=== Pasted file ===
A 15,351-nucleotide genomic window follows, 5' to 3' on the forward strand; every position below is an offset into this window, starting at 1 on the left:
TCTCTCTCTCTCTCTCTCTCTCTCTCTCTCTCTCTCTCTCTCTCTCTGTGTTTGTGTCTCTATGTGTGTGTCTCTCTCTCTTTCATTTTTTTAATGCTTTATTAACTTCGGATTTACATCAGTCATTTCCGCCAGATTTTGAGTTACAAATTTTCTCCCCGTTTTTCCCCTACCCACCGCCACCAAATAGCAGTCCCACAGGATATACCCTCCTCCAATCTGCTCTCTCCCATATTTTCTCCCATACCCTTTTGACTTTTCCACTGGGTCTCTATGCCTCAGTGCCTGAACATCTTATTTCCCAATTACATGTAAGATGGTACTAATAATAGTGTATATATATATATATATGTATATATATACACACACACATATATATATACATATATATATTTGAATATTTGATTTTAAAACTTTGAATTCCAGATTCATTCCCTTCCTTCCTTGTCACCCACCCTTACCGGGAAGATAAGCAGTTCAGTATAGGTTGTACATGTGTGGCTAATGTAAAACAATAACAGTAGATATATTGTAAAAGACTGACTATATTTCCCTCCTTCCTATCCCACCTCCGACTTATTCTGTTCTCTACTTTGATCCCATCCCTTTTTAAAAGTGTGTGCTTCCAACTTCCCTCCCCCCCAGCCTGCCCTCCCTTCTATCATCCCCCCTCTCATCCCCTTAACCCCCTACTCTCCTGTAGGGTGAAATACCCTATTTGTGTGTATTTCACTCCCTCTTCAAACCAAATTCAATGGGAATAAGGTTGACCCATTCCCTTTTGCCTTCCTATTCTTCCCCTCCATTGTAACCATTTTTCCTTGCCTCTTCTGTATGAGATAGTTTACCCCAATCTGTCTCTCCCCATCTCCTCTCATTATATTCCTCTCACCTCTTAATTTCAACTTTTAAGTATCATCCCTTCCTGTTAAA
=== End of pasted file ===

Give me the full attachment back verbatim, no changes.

A 15,351-nucleotide genomic window follows, 5' to 3' on the forward strand; every position below is an offset into this window, starting at 1 on the left:
TCTCTCTCTCTCTCTCTCTCTCTCTCTCTCTCTCTCTCTCTCTCTCTGTGTTTGTGTCTCTATGTGTGTGTCTCTCTCTCTTTCATTTTTTTAATGCTTTATTAACTTCGGATTTACATCAGTCATTTCCGCCAGATTTTGAGTTACAAATTTTCTCCCCGTTTTTCCCCTACCCACCGCCACCAAATAGCAGTCCCACAGGATATACCCTCCTCCAATCTGCTCTCTCCCATATTTTCTCCCATACCCTTTTGACTTTTCCACTGGGTCTCTATGCCTCAGTGCCTGAACATCTTATTTCCCAATTACATGTAAGATGGTACTAATAATAGTGTATATATATATATATATGTATATATATACACACACACATATATATATACATATATATATTTGAATATTTGATTTTAAAACTTTGAATTCCAGATTCATTCCCTTCCTTCCTTGTCACCCACCCTTACCGGGAAGATAAGCAGTTCAGTATAGGTTGTACATGTGTGGCTAATGTAAAACAATAACAGTAGATATATTGTAAAAGACTGACTATATTTCCCTCCTTCCTATCCCACCTCCGACTTATTCTGTTCTCTACTTTGATCCCATCCCTTTTTAAAAGTGTGTGCTTCCAACTTCCCTCCCCCCCAGCCTGCCCTCCCTTCTATCATCCCCCCTCTCATCCCCTTAACCCCCTACTCTCCTGTAGGGTGAAATACCCTATTTGTGTGTATTTCACTCCCTCTTCAAACCAAATTCAATGGGAATAAGGTTGACCCATTCCCTTTTGCCTTCCTATTCTTCCCCTCCATTGTAACCATTTTTCCTTGCCTCTTCTGTATGAGATAGTTTACCCCAATCTGTCTCTCCCCATCTCCTCTCATTATATTCCTCTCACCTCTTAATTTCAACTTTTAAGTATCATCCCTTCCTGTTAAA